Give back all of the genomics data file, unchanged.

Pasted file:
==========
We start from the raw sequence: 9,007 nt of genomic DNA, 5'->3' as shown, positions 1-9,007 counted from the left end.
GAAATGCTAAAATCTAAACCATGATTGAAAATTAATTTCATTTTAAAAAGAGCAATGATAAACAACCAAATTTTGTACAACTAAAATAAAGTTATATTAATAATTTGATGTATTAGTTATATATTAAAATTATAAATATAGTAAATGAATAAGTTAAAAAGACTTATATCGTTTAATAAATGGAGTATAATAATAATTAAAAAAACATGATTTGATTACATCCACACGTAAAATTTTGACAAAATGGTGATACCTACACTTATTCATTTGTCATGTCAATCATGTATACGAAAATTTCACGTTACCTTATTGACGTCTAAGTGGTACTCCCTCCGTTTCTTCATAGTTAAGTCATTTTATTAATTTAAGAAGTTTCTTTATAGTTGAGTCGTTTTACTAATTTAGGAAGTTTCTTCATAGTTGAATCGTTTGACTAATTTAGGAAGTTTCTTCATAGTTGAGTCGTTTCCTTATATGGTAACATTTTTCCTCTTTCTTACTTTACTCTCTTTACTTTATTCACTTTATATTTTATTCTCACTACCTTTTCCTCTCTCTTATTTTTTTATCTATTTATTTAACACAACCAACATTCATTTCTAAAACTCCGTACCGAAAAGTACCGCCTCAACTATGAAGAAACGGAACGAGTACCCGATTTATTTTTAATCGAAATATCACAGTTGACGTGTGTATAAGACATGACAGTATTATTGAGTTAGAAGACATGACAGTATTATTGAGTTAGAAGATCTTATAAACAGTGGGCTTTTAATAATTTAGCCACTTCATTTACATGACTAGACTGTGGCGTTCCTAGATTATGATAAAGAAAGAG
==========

We start from the raw sequence: 9,007 nt of genomic DNA, 5'->3' as shown, positions 1-9,007 counted from the left end.
GAAATGCTAAAATCTAAACCATGATTGAAAATTAATTTCATTTTAAAAAGAGCAATGATAAACAACCAAATTTTGTACAACTAAAATAAAGTTATATTAATAATTTGATGTATTAGTTATATATTAAAATTATAAATATAGTAAATGAATAAGTTAAAAAGACTTATATCGTTTAATAAATGGAGTATAATAATAATTAAAAAAACATGATTTGATTACATCCACACGTAAAATTTTGACAAAATGGTGATACCTACACTTATTCATTTGTCATGTCAATCATGTATACGAAAATTTCACGTTACCTTATTGACGTCTAAGTGGTACTCCCTCCGTTTCTTCATAGTTAAGTCATTTTATTAATTTAAGAAGTTTCTTTATAGTTGAGTCGTTTTACTAATTTAGGAAGTTTCTTCATAGTTGAATCGTTTGACTAATTTAGGAAGTTTCTTCATAGTTGAGTCGTTTCCTTATATGGTAACATTTTTCCTCTTTCTTACTTTACTCTCTTTACTTTATTCACTTTATATTTTATTCTCACTACCTTTTCCTCTCTCTTATTTTTTTATCTATTTATTTAACACAACCAACATTCATTTCTAAAACTCCGTACCGAAAAGTACCGCCTCAACTATGAAGAAACGGAACGAGTACCCGATTTATTTTTAATCGAAATATCACAGTTGACGTGTGTATAAGACATGACAGTATTATTGAGTTAGAAGACATGACAGTATTATTGAGTTAGAAGATCTTATAAACAGTGGGCTTTTAATAATTTAGCCACTTCATTTACATGACTAGACTGTGGCGTTCCTAGATTATGATAAAGAAAGAG